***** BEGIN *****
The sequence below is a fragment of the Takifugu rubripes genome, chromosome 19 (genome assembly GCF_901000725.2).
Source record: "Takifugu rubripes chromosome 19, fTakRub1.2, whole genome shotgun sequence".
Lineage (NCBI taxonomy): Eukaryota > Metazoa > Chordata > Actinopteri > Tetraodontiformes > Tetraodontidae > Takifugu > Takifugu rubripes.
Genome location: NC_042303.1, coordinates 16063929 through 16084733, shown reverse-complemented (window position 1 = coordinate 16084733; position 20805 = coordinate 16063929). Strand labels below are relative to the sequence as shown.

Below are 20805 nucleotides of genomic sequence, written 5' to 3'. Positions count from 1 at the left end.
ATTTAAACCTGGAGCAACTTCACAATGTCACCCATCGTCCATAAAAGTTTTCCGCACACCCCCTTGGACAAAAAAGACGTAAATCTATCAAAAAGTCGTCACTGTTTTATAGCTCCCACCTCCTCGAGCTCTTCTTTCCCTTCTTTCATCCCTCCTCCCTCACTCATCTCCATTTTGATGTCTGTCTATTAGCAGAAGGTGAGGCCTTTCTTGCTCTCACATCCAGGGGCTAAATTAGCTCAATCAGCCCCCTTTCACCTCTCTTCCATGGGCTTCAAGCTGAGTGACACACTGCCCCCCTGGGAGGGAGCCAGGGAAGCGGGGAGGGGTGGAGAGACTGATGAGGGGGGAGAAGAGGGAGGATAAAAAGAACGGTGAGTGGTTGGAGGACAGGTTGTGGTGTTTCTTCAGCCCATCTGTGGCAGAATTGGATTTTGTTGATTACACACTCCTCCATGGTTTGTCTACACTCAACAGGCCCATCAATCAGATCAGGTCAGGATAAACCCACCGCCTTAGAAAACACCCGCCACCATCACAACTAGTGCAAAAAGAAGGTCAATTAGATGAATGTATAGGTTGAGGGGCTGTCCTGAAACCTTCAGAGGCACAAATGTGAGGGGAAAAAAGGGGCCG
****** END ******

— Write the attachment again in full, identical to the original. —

The sequence below is a fragment of the Takifugu rubripes genome, chromosome 19 (genome assembly GCF_901000725.2).
Source record: "Takifugu rubripes chromosome 19, fTakRub1.2, whole genome shotgun sequence".
Lineage (NCBI taxonomy): Eukaryota > Metazoa > Chordata > Actinopteri > Tetraodontiformes > Tetraodontidae > Takifugu > Takifugu rubripes.
Genome location: NC_042303.1, coordinates 16063929 through 16084733, shown reverse-complemented (window position 1 = coordinate 16084733; position 20805 = coordinate 16063929). Strand labels below are relative to the sequence as shown.

Below are 20805 nucleotides of genomic sequence, written 5' to 3'. Positions count from 1 at the left end.
ATTTAAACCTGGAGCAACTTCACAATGTCACCCATCGTCCATAAAAGTTTTCCGCACACCCCCTTGGACAAAAAAGACGTAAATCTATCAAAAAGTCGTCACTGTTTTATAGCTCCCACCTCCTCGAGCTCTTCTTTCCCTTCTTTCATCCCTCCTCCCTCACTCATCTCCATTTTGATGTCTGTCTATTAGCAGAAGGTGAGGCCTTTCTTGCTCTCACATCCAGGGGCTAAATTAGCTCAATCAGCCCCCTTTCACCTCTCTTCCATGGGCTTCAAGCTGAGTGACACACTGCCCCCCTGGGAGGGAGCCAGGGAAGCGGGGAGGGGTGGAGAGACTGATGAGGGGGGAGAAGAGGGAGGATAAAAAGAACGGTGAGTGGTTGGAGGACAGGTTGTGGTGTTTCTTCAGCCCATCTGTGGCAGAATTGGATTTTGTTGATTACACACTCCTCCATGGTTTGTCTACACTCAACAGGCCCATCAATCAGATCAGGTCAGGATAAACCCACCGCCTTAGAAAACACCCGCCACCATCACAACTAGTGCAAAAAGAAGGTCAATTAGATGAATGTATAGGTTGAGGGGCTGTCCTGAAACCTTCAGAGGCACAAATGTGAGGGGAAAAAAGGGGCCG